Despite the not-so-subtle dig at Philadelphia being a terrible team, Young is on point about everything here. Yes, Kobe has taken a ton of shots, but the problems do not stop with his shot selection. Yes, the coaching has been terrible, but many of the players deserve blame as well. And yes, the problems surrounding the team have been so ridiculous, so obvious, and so sad, that the national media is focusing on a 3-16 team that had no real chance at the playoffs even before the season started. Young’s vocal leadership has been a constant theme of the season and a pleasantly surprising one. Considering the coach’s inability to find actual problems with the team instead of their “softness,” the need for a leader among the players (especially the non-Kobe ones) has been glaringly evident. Young, an established knuckle-head and joker, has been the voice of reason this season. For some, that may be a scary thought. I think it is a welcome maturation process from one of the longest tenured Lakers.

At this point, many of you are thinking why this is even a significant issue. Young is clearly not a great basketball player, despite his great shooting so far this season. His appearance in games likely does not have a major impact on wins and losses, considering the current state of the team. The issue with this comes in several forms, however. First, (and this is speculation that Young and Scott have refuted) it may show Scott’s inability to take criticism from his players and to use that criticism to make adjustments and improve as a head coach. Second, the person who has played the majority of the wing minutes is one Metta World Peace. I will not bring up the statistics, but World Peace has not been great. Another player who has played too many minutes and who could benefit from Young playing more is Kobe Bryant. Bryant has played way too many minutes in his 20th season and having another wing player to take some of those minutes would be very beneficial. Finally, and perhaps most importantly, Young is one of the team’s few tradable assets and his play to start the season has made him the best choice for a potential trade. Young could either become a solid role player for a good team in the next few years, or he could be traded to a playoff team in need of shooting for picks or young prospects. Either way, Young actually playing would do much to improve the chances of those things happening.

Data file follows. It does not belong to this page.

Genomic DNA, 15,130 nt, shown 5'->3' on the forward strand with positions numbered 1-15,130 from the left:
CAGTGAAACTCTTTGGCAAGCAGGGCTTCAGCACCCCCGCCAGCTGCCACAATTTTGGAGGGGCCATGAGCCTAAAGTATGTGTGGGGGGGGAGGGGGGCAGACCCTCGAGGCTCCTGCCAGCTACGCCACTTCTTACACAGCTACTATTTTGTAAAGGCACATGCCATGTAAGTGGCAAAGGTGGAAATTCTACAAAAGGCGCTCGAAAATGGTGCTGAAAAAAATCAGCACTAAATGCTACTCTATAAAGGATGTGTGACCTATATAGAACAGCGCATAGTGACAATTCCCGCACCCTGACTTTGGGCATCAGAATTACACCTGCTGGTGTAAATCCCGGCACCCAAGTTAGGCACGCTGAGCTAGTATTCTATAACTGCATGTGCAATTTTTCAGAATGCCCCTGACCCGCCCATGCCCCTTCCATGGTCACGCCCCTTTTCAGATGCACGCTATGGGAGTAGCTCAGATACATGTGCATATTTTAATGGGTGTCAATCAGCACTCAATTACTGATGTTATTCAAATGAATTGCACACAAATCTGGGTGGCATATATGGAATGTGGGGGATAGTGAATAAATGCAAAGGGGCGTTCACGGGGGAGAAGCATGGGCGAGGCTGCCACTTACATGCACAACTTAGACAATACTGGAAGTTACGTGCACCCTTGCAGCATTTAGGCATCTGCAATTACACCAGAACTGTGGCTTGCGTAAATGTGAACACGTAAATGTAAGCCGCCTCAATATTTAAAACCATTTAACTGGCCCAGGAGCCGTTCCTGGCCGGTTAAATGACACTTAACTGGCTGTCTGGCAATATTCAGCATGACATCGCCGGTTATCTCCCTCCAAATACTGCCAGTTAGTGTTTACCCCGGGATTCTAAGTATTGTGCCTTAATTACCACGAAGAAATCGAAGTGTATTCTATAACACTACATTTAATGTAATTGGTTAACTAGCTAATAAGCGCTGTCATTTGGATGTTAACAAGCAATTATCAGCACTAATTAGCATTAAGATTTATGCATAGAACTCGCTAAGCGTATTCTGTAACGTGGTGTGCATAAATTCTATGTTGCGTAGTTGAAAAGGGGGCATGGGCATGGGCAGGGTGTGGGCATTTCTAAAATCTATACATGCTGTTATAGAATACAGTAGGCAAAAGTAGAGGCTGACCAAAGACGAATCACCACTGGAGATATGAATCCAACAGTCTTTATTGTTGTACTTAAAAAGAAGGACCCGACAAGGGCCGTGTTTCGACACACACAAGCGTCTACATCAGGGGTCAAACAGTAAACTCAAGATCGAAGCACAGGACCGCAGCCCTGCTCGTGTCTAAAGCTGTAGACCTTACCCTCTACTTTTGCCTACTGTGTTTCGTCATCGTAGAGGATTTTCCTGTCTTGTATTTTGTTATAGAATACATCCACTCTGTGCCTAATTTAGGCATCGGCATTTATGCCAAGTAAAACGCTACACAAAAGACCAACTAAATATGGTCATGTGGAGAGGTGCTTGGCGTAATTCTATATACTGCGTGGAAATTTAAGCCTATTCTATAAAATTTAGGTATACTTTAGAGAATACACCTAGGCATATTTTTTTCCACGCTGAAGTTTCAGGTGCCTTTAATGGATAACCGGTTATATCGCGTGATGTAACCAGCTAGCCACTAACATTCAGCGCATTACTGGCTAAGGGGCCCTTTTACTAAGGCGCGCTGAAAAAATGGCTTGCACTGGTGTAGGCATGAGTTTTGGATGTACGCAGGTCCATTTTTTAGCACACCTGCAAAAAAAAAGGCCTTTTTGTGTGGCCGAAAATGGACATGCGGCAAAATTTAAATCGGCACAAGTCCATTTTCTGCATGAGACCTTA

Nick Young, affectionately known as Nicholas and ironically known as Swaggy P has a bad reputation among NBA folks. That reputation is justified; he has largely been an inefficient player and his love of playing free and often irresponsibly rubs many people the wrong way. Players change, however, and Young has done so in the right direction. He has become more efficient (which I somewhat blindly predicted in the offseason), he has become more of a leader, and his play and leadership should be commended. There is a common thought process among fans that just because Young is a shooter and not much else, he is not a good player and cannot affect the team positively. That’s simply not true. At the very least, Young can stretch the floor and create space for the Lakers’ ball-handlers. That alone is a valuable skill. Even if that is not enough to justify keeping the 30-year-old on the Lakers, it is enough to see him as a viable trade asset. Teams with playoff expectations and with a need for shooters could very much use Nicholas and the Lakers may be able to get some valuable assets in return. In the meantime, not playing Young is a solid misuse of the team’s talent. Young has been significantly better than World Peace and even Lou Williams at the wing positions. If the Lakers do not see him as a part of the future, that’s fine. In the present, however, Nicholas has been the second most consistent shooter on the team, an improved defender, and a vocal leader. He can contribute positively right now. For Scott to play Metta World Peace when he rarely has any positive plays at this point and for Scott to play Brandon Bass at the wrong position when it clearly has not worked becomes even more frustrating when he suddenly decides not to play one of the better players on the team. If you do not believe that this is a significant problem on its own, you should recognize that it is the latest in a long line of questionable rotation decisions by the head coach of the Lakers. It just so happens that this one may impact the Lakers’ present and future more negatively than the others.